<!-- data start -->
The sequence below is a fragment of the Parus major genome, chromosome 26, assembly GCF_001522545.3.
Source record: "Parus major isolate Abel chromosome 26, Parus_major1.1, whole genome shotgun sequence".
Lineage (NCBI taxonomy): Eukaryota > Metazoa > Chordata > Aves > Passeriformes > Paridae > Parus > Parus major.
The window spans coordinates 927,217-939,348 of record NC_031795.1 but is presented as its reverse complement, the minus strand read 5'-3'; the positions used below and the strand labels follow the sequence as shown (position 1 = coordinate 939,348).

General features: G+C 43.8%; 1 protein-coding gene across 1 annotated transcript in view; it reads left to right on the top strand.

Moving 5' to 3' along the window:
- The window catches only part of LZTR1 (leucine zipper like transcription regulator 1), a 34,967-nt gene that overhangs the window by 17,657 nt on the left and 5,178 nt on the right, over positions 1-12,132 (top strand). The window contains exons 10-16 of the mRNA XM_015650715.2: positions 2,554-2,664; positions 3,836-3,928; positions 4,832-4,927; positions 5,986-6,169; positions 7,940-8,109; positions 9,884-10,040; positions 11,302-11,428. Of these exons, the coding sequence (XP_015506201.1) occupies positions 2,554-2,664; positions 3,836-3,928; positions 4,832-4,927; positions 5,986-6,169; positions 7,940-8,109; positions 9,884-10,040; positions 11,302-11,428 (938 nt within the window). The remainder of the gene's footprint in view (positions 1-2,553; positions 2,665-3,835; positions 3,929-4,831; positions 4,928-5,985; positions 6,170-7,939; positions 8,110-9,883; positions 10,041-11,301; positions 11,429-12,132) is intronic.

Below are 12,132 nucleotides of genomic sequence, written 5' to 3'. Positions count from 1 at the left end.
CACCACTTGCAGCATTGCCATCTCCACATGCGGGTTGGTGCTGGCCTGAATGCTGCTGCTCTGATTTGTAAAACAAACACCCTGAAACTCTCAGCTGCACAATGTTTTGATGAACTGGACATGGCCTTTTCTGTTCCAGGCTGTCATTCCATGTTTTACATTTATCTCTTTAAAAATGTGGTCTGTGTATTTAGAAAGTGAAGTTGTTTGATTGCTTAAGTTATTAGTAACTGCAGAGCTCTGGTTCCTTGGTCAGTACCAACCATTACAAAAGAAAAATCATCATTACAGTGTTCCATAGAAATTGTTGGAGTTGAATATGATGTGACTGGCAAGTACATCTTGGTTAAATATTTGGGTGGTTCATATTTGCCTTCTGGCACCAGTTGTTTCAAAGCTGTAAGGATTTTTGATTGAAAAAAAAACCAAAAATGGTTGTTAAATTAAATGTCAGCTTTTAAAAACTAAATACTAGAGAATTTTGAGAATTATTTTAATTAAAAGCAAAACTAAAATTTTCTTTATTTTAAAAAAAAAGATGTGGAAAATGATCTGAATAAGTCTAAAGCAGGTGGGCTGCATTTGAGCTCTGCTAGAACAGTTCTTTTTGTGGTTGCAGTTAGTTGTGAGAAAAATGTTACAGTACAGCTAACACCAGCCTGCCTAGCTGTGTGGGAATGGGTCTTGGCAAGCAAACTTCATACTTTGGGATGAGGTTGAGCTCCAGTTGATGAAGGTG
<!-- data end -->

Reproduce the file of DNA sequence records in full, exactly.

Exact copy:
The sequence below is a fragment of the Parus major genome, chromosome 26, assembly GCF_001522545.3.
Source record: "Parus major isolate Abel chromosome 26, Parus_major1.1, whole genome shotgun sequence".
Lineage (NCBI taxonomy): Eukaryota > Metazoa > Chordata > Aves > Passeriformes > Paridae > Parus > Parus major.
The window spans coordinates 927,217-939,348 of record NC_031795.1 but is presented as its reverse complement, the minus strand read 5'-3'; the positions used below and the strand labels follow the sequence as shown (position 1 = coordinate 939,348).

General features: G+C 43.8%; 1 protein-coding gene across 1 annotated transcript in view; it reads left to right on the top strand.

Moving 5' to 3' along the window:
- The window catches only part of LZTR1 (leucine zipper like transcription regulator 1), a 34,967-nt gene that overhangs the window by 17,657 nt on the left and 5,178 nt on the right, over positions 1-12,132 (top strand). The window contains exons 10-16 of the mRNA XM_015650715.2: positions 2,554-2,664; positions 3,836-3,928; positions 4,832-4,927; positions 5,986-6,169; positions 7,940-8,109; positions 9,884-10,040; positions 11,302-11,428. Of these exons, the coding sequence (XP_015506201.1) occupies positions 2,554-2,664; positions 3,836-3,928; positions 4,832-4,927; positions 5,986-6,169; positions 7,940-8,109; positions 9,884-10,040; positions 11,302-11,428 (938 nt within the window). The remainder of the gene's footprint in view (positions 1-2,553; positions 2,665-3,835; positions 3,929-4,831; positions 4,928-5,985; positions 6,170-7,939; positions 8,110-9,883; positions 10,041-11,301; positions 11,429-12,132) is intronic.

Below are 12,132 nucleotides of genomic sequence, written 5' to 3'. Positions count from 1 at the left end.
CACCACTTGCAGCATTGCCATCTCCACATGCGGGTTGGTGCTGGCCTGAATGCTGCTGCTCTGATTTGTAAAACAAACACCCTGAAACTCTCAGCTGCACAATGTTTTGATGAACTGGACATGGCCTTTTCTGTTCCAGGCTGTCATTCCATGTTTTACATTTATCTCTTTAAAAATGTGGTCTGTGTATTTAGAAAGTGAAGTTGTTTGATTGCTTAAGTTATTAGTAACTGCAGAGCTCTGGTTCCTTGGTCAGTACCAACCATTACAAAAGAAAAATCATCATTACAGTGTTCCATAGAAATTGTTGGAGTTGAATATGATGTGACTGGCAAGTACATCTTGGTTAAATATTTGGGTGGTTCATATTTGCCTTCTGGCACCAGTTGTTTCAAAGCTGTAAGGATTTTTGATTGAAAAAAAAACCAAAAATGGTTGTTAAATTAAATGTCAGCTTTTAAAAACTAAATACTAGAGAATTTTGAGAATTATTTTAATTAAAAGCAAAACTAAAATTTTCTTTATTTTAAAAAAAAAGATGTGGAAAATGATCTGAATAAGTCTAAAGCAGGTGGGCTGCATTTGAGCTCTGCTAGAACAGTTCTTTTTGTGGTTGCAGTTAGTTGTGAGAAAAATGTTACAGTACAGCTAACACCAGCCTGCCTAGCTGTGTGGGAATGGGTCTTGGCAAGCAAACTTCATACTTTGGGATGAGGTTGAGCTCCAGTTGATGAAGGTG